DC Housing

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bdubs
Posts: 3729
Joined: Sat Feb 06, 2010 2:23 pm

Re: DC Housing

Postby bdubs » Thu Sep 22, 2011 4:22 pm

Wahoo1L wrote:One thing that I don't think has been mentioned is that if you live in Virginia, taxes will be much lower. I believe DC's income tax rate tops out at 8.5% whereas Virginia's is around 5.75%. Depending on the location of your firm, the commute can be cut down to around 25 minutes if you live within a block or two of the metro.


DC has a more progressive tax rate system, whereas Virginia effectively taxes most of your income at the highest rate. Those who make less than $200,000 are likely to see their additional transportation costs make up most of the income tax difference. Virginia taxes personal property including cars, in addition to income. DC parking garages are also stupidly expensive and almost everyone who lives in VA winds up driving into the office at least a few times a month (when you work excessive hours things like getting home quickly tend to take on greater value to you).

+1 to U Street/Dupont

PS- Neighborhoods in DC don't have definite boundaries, so when someone says "Dupont" it could mean a fairly wide area. Use a map.

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Wahoo1L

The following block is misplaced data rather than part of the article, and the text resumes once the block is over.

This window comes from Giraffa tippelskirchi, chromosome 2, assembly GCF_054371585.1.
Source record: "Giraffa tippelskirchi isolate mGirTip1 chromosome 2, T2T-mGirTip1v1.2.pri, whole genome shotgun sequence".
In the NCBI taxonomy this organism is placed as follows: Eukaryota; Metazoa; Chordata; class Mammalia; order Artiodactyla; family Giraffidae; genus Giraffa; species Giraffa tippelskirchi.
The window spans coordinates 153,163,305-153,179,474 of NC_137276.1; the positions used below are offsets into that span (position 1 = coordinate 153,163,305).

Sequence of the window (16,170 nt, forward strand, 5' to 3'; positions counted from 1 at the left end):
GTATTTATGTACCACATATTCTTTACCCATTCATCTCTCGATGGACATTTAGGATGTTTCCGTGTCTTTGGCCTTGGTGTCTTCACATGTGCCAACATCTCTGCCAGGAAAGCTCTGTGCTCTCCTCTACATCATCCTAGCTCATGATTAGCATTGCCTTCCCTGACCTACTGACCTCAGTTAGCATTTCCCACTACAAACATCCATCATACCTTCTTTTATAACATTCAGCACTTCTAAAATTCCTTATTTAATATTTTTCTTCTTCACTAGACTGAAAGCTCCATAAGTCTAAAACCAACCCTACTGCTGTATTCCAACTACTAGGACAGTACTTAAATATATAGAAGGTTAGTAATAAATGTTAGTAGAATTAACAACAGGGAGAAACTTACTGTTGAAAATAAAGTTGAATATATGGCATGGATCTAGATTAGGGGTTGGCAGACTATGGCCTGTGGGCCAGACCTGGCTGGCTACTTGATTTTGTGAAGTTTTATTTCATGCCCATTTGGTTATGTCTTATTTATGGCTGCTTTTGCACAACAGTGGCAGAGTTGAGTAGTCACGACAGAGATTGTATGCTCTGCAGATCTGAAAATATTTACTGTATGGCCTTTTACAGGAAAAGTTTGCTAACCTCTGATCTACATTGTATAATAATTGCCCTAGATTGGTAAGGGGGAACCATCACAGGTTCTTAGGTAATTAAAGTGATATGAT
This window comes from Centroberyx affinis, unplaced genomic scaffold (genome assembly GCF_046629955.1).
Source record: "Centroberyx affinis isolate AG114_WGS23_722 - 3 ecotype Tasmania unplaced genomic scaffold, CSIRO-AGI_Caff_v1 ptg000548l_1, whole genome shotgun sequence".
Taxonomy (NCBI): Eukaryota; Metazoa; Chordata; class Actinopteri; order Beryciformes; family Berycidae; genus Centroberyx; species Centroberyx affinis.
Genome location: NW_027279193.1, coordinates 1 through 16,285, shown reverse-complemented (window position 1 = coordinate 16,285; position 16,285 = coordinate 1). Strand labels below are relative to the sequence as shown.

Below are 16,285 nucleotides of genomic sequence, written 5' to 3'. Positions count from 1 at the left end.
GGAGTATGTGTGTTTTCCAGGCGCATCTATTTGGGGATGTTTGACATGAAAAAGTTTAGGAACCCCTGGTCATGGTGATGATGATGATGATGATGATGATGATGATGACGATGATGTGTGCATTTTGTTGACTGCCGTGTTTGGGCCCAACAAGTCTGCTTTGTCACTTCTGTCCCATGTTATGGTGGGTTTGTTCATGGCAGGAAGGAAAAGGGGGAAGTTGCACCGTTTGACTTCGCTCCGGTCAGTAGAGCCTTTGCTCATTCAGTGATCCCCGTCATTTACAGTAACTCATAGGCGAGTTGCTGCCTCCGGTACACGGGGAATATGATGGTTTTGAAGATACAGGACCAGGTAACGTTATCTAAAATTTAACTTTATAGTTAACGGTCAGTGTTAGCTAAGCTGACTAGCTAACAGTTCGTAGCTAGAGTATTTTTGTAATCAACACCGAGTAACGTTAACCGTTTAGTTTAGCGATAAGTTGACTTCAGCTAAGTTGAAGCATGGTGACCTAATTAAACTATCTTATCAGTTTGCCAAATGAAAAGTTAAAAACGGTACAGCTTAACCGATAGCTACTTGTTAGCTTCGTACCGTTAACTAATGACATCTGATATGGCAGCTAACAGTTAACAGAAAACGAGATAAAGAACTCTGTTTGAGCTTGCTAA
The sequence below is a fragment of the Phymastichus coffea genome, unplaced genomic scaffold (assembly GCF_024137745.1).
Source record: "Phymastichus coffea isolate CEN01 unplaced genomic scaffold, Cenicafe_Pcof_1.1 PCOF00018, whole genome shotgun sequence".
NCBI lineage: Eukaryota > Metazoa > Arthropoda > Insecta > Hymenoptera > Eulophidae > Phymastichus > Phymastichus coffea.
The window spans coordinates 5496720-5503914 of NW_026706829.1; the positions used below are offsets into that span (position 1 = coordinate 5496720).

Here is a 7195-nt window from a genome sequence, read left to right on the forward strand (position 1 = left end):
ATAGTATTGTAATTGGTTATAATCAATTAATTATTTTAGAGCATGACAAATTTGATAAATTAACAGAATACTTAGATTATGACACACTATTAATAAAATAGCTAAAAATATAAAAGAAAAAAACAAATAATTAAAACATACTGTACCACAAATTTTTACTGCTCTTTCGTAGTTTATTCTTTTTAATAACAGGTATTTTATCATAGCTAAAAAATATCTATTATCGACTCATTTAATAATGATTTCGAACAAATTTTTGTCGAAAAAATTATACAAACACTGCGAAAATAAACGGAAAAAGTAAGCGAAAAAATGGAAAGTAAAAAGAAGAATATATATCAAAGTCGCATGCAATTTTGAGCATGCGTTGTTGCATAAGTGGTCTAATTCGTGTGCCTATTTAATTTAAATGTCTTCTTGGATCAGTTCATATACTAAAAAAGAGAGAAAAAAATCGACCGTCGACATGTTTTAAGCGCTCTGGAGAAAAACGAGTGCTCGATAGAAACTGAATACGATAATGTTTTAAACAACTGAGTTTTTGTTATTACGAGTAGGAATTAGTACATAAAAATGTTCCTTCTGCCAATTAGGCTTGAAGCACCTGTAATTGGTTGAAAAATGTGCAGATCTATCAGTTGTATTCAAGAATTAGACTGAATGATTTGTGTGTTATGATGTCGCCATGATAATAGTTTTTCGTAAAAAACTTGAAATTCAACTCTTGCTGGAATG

Posts: 74
Joined: Wed Feb 04, 2009 6:35 am

Re: DC Housing

Postby Wahoo1L » Thu Sep 22, 2011 11:19 pm

bdubs wrote:
Wahoo1L wrote:One thing that I don't think has been mentioned is that if you live in Virginia, taxes will be much lower. I believe DC's income tax rate tops out at 8.5% whereas Virginia's is around 5.75%. Depending on the location of your firm, the commute can be cut down to around 25 minutes if you live within a block or two of the metro.


DC has a more progressive tax rate system, whereas Virginia effectively taxes most of your income at the highest rate. Those who make less than $200,000 are likely to see their additional transportation costs make up most of the income tax difference. Virginia taxes personal property including cars, in addition to income. DC parking garages are also stupidly expensive and almost everyone who lives in VA winds up driving into the office at least a few times a month (when you work excessive hours things like getting home quickly tend to take on greater value to you).

+1 to U Street/Dupont

PS- Neighborhoods in DC don't have definite boundaries, so when someone says "Dupont" it could mean a fairly wide area. Use a map.